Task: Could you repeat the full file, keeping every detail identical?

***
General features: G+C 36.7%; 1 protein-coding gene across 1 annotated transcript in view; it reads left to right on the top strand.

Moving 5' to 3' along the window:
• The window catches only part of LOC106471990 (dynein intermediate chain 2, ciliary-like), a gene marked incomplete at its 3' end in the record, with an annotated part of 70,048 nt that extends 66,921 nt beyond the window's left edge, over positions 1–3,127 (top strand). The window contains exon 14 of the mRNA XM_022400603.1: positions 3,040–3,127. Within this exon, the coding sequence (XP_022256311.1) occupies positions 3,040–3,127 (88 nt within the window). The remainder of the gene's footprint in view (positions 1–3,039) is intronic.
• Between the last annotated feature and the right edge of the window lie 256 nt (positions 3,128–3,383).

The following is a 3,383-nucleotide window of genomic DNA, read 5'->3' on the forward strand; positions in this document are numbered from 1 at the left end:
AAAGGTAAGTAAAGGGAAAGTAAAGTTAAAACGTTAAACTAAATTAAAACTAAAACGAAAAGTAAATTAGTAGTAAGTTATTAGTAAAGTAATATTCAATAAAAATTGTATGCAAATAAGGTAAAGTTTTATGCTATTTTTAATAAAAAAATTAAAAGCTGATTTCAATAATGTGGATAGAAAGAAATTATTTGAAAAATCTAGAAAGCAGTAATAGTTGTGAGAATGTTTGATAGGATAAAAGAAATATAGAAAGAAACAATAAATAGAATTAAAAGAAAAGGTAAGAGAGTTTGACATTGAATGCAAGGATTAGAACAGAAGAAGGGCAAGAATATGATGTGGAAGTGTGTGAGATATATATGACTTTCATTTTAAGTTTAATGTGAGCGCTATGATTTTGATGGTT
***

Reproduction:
General features: G+C 36.7%; 1 protein-coding gene across 1 annotated transcript in view; it reads left to right on the top strand.

Moving 5' to 3' along the window:
• The window catches only part of LOC106471990 (dynein intermediate chain 2, ciliary-like), a gene marked incomplete at its 3' end in the record, with an annotated part of 70,048 nt that extends 66,921 nt beyond the window's left edge, over positions 1–3,127 (top strand). The window contains exon 14 of the mRNA XM_022400603.1: positions 3,040–3,127. Within this exon, the coding sequence (XP_022256311.1) occupies positions 3,040–3,127 (88 nt within the window). The remainder of the gene's footprint in view (positions 1–3,039) is intronic.
• Between the last annotated feature and the right edge of the window lie 256 nt (positions 3,128–3,383).

The following is a 3,383-nucleotide window of genomic DNA, read 5'->3' on the forward strand; positions in this document are numbered from 1 at the left end:
AAAGGTAAGTAAAGGGAAAGTAAAGTTAAAACGTTAAACTAAATTAAAACTAAAACGAAAAGTAAATTAGTAGTAAGTTATTAGTAAAGTAATATTCAATAAAAATTGTATGCAAATAAGGTAAAGTTTTATGCTATTTTTAATAAAAAAATTAAAAGCTGATTTCAATAATGTGGATAGAAAGAAATTATTTGAAAAATCTAGAAAGCAGTAATAGTTGTGAGAATGTTTGATAGGATAAAAGAAATATAGAAAGAAACAATAAATAGAATTAAAAGAAAAGGTAAGAGAGTTTGACATTGAATGCAAGGATTAGAACAGAAGAAGGGCAAGAATATGATGTGGAAGTGTGTGAGATATATATGACTTTCATTTTAAGTTTAATGTGAGCGCTATGATTTTGATGGTT